Nassau County Executive Bruce Blakeman told amNewYork in an exclusive interview Thursday that it would be “difficult” to keep the Nassau Coliseum — the former home of the New York Islanders — “in its present form.”
The Coliseum, which sits on 77 acres of valuable Nassau County-owned land, has remained largely dormant since the NHL franchise departed for UBS Arena at the Nassau/Queens border in Elmont following the 2021 season, playing host to the NBA G-League’s Long Island Nets, the New York Riptide of the National Lacrosse League, and the occasional concert.
Per the venue’s official website, its next scheduled event is not until October 1. This after undergoing a $165 million facelift beginning in 2015 that updated the exterior and concourse of the building, but downsized it to under 14,000 seats, making it impossible to be a long-term option for the Islanders after a short-lived and unsuccessful move to Brooklyn’s Barclays Center.
“We are very mindful that the Coliseum is dark more than it’s not,” Blakeman said. “And that they have tremendous competition, especially coming from UBS Arena, and that they might have to look at a different model.
“Whether the Coliseum survives is still in question but again, we’re open-minded.”
The 77 acres of land on Hempstead Turnpike right next to Hofstra University is prime real estate in central Nassau County, which is easily accessible from the Meadowbrook Parkway and just a stone’s throw away from Garden City and the Mineola train station.
Blakeman, who is in the first year of his term as county executive, and his administration are having ongoing conversations about the Nassau Hub with site developer Scott Rechler and Coliseum building operator Nick Mastroianni. He admitted that there are “some plans” on the table that are being reviewed.
He added to amNewYork that his office received interest from a ”variety of different types of businesses” about setting up shop on the Coliseum property.
“I think we’re getting close to coming up with a final plan but I’m not in a rush to make a decision at the exclusion of looking at options that may have not been considered before,” Blakeman said. “Basically, let’s just say there’s a lot of interest there from a lot of different corners.”
Rechler, who is the chief executive with RXR Realty, has spent a better part of the past two decades trying to transform the property. Mikhail Prokhorov’s Onexim Sports and Entertainment shuttering of the Coliseum in 2020 eventually led to Mastroianni taking over the lease.
Blakeman hinted that there will still be an athletic presence at the Nassau Hub regardless of how the land is redeveloped, hinting that there will be an announcement in “the next couple weeks” about a partnership between Nassau County and the Long Island Nets — the minor-league affiliate of the NBA’s Brooklyn Nets.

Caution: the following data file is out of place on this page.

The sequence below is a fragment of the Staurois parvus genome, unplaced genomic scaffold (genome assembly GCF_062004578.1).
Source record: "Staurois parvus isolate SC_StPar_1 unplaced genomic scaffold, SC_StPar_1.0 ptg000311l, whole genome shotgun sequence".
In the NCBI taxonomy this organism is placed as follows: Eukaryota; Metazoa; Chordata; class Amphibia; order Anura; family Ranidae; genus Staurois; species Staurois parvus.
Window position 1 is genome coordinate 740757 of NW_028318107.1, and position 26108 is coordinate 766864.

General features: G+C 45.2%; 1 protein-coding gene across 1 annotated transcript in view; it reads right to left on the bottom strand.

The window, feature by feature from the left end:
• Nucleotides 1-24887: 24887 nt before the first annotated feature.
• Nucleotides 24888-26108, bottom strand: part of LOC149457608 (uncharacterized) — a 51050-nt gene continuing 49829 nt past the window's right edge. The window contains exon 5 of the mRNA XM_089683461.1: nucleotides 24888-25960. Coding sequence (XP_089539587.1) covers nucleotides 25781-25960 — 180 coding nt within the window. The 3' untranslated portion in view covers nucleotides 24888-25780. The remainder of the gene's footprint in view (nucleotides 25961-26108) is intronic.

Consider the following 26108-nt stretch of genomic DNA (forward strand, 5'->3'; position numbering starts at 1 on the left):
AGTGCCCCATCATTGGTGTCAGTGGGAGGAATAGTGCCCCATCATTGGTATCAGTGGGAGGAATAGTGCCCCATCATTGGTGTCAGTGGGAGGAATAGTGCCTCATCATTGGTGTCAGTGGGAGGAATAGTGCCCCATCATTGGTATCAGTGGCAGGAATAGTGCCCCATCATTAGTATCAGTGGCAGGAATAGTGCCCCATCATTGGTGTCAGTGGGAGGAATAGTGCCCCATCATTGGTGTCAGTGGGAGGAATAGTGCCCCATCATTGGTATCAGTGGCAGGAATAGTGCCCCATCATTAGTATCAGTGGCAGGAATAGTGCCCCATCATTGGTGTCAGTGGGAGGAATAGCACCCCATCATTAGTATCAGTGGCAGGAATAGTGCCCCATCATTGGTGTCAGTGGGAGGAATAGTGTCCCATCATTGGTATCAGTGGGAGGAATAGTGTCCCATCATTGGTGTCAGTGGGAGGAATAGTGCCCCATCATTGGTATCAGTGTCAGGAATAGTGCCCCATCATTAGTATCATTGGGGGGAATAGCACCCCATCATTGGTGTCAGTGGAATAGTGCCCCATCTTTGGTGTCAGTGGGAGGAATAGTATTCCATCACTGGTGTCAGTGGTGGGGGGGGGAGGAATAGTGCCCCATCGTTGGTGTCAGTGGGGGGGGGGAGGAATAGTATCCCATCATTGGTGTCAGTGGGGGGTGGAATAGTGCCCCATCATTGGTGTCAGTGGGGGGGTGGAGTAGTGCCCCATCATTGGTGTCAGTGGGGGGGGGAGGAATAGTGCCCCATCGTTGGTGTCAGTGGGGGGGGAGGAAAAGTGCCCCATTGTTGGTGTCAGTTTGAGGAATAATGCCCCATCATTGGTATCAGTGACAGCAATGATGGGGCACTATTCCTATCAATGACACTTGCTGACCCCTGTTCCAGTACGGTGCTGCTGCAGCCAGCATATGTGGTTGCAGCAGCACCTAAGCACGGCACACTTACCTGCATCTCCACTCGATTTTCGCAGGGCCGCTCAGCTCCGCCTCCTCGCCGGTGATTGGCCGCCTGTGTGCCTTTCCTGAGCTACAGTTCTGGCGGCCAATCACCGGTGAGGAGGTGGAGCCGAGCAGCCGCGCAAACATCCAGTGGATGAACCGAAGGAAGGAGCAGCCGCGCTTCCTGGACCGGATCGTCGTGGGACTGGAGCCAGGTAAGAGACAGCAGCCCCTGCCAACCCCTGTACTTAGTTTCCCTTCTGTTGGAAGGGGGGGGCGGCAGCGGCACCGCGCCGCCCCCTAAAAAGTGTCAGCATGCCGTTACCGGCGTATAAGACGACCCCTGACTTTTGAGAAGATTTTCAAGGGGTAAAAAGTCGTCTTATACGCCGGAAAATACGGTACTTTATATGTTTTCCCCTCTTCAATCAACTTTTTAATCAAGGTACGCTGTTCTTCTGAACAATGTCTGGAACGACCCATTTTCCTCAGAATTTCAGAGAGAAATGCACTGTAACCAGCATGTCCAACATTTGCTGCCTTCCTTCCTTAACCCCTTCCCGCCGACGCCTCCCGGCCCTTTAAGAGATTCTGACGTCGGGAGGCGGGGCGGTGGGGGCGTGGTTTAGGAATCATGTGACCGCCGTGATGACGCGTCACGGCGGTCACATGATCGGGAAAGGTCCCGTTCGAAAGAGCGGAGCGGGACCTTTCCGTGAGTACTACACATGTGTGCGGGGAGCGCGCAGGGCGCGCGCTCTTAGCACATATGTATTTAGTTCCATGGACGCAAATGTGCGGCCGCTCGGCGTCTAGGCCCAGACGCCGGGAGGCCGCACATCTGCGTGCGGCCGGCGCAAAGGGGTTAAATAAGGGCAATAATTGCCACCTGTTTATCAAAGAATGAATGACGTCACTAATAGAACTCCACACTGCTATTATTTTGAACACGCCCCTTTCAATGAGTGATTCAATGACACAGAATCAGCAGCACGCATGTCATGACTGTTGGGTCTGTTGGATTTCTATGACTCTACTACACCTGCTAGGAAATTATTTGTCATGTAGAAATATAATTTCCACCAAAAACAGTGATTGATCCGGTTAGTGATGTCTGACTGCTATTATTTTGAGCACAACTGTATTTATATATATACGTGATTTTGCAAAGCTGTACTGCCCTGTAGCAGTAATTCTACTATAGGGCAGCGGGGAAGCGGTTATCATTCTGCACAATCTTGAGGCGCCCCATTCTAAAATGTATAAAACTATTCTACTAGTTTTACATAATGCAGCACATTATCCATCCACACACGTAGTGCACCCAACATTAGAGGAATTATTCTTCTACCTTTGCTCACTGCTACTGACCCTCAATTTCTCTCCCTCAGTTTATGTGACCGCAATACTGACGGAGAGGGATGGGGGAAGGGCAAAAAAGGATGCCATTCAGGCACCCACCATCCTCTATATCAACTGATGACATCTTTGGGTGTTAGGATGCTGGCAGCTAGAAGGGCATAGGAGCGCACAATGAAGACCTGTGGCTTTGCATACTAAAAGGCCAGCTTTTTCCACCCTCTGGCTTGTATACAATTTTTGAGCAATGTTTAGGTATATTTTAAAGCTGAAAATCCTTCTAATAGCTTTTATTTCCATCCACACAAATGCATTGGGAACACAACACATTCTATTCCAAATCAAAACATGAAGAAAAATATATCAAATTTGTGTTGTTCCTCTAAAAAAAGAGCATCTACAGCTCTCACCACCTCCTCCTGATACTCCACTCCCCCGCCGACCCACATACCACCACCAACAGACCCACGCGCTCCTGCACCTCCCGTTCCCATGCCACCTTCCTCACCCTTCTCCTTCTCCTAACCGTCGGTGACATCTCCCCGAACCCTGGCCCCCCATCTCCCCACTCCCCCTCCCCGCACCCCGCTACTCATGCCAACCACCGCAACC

There also came the acknowledgment that the county has not done enough to help make the Coliseum’s current tenants as successful as they could be. The county and Long Island Nets held a two-hour meeting on Wednesday.
“I’m very happy to have an NBA G-League team here and I think that we’ve missed opportunities to help them more. Because helping them helps us,” he said.
The County has also expressed an interest in getting a minor-league hockey team back in the area, though that decision will ultimately be swayed by Mastroianni.
“We don’t get that deep into the weeds but let’s say if there was a team that was interested and they wanted to take our temperature as to how welcoming we’d be, I’d say we’d be very welcome,” Blakeman said. “Anything we could do to help would make it a better project. I would definitely keep an open mind with that.”
The Islanders’ top minor-league affiliate, the Bridgeport Islanders, are firmly entrenched in Connecticut, and it is believed the New York Rangers’ AHL affiliate, the Hartford Wolf Pack, still has time on its lease at the XL Center.
Hockey had been part of the original plan for the Nassau Coliseum renovations after the Islanders departed in 2015, with former Barclays Center developer Bruce Ratner even suggesting that the Bridgeport minor-league organization would move to Long Island. That never occurred.
The Coliseum site has been back in the news following an editorial by Newsday suggesting that the arena should be torn down as part of the decades-long effort to redevelop the property.
Nassau Coliseum has faced growing competition for events from nearby UBS Arena, which the county executive acknowledge during the nearly 10-minute conversation with amNewYork, as well as Madison Square Garden and Barclays Center. The COVID-19 pandemic was also a blow for business to the Long Island venue.
“They’ve gotten two pretty big punches,” Blakeman said.
When asked directly about the Newsday editorial and whether there has been any consideration to tear the Coliseum down, Blakeman was momentarily blunt.
“I think personally, it would be difficult to keep the Coliseum in its present form,” he said before reverting to a more political answer. “But I’m open to all ideas and all suggestions and the developers are talking about alternative use.
“It’s not like something we’re forcing upon them. They’re coming to us saying and saying look, we may have to do something — a smaller venue with different business components. So I think my answer is I’m completely open-minded.
“I’ve said the only two things that I want at the Coliseum is something that’s special and something that lifts the economy of the region.”
For more Islanders and Nassau Coliseum updates, visit AMNY.com